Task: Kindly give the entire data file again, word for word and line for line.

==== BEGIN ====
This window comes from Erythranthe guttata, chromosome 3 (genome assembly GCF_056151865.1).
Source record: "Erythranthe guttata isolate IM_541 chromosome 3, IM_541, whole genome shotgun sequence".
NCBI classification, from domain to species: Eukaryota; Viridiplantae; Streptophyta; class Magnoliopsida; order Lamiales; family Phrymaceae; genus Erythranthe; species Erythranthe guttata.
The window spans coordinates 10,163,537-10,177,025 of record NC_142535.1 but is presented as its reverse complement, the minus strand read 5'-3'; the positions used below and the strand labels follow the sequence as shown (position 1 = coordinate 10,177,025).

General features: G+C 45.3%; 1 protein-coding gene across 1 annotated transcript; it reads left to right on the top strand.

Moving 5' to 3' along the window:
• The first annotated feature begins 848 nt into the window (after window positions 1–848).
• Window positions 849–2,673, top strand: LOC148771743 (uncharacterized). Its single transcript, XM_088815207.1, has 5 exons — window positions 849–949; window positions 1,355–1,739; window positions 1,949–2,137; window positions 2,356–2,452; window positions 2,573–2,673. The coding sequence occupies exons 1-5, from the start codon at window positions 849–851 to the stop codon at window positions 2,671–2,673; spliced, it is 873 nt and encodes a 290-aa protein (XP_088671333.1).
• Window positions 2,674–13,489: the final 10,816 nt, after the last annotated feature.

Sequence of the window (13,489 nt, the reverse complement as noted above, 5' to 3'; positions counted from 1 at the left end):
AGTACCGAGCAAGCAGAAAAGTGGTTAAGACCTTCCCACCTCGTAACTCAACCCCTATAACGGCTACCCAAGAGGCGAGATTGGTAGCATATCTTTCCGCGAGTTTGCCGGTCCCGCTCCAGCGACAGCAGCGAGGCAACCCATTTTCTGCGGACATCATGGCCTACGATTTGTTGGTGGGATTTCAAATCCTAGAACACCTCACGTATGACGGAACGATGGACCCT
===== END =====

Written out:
This window comes from Erythranthe guttata, chromosome 3 (genome assembly GCF_056151865.1).
Source record: "Erythranthe guttata isolate IM_541 chromosome 3, IM_541, whole genome shotgun sequence".
NCBI classification, from domain to species: Eukaryota; Viridiplantae; Streptophyta; class Magnoliopsida; order Lamiales; family Phrymaceae; genus Erythranthe; species Erythranthe guttata.
The window spans coordinates 10,163,537-10,177,025 of record NC_142535.1 but is presented as its reverse complement, the minus strand read 5'-3'; the positions used below and the strand labels follow the sequence as shown (position 1 = coordinate 10,177,025).

General features: G+C 45.3%; 1 protein-coding gene across 1 annotated transcript; it reads left to right on the top strand.

Moving 5' to 3' along the window:
• The first annotated feature begins 848 nt into the window (after window positions 1–848).
• Window positions 849–2,673, top strand: LOC148771743 (uncharacterized). Its single transcript, XM_088815207.1, has 5 exons — window positions 849–949; window positions 1,355–1,739; window positions 1,949–2,137; window positions 2,356–2,452; window positions 2,573–2,673. The coding sequence occupies exons 1-5, from the start codon at window positions 849–851 to the stop codon at window positions 2,671–2,673; spliced, it is 873 nt and encodes a 290-aa protein (XP_088671333.1).
• Window positions 2,674–13,489: the final 10,816 nt, after the last annotated feature.

Sequence of the window (13,489 nt, the reverse complement as noted above, 5' to 3'; positions counted from 1 at the left end):
AGTACCGAGCAAGCAGAAAAGTGGTTAAGACCTTCCCACCTCGTAACTCAACCCCTATAACGGCTACCCAAGAGGCGAGATTGGTAGCATATCTTTCCGCGAGTTTGCCGGTCCCGCTCCAGCGACAGCAGCGAGGCAACCCATTTTCTGCGGACATCATGGCCTACGATTTGTTGGTGGGATTTCAAATCCTAGAACACCTCACGTATGACGGAACGATGGACCCT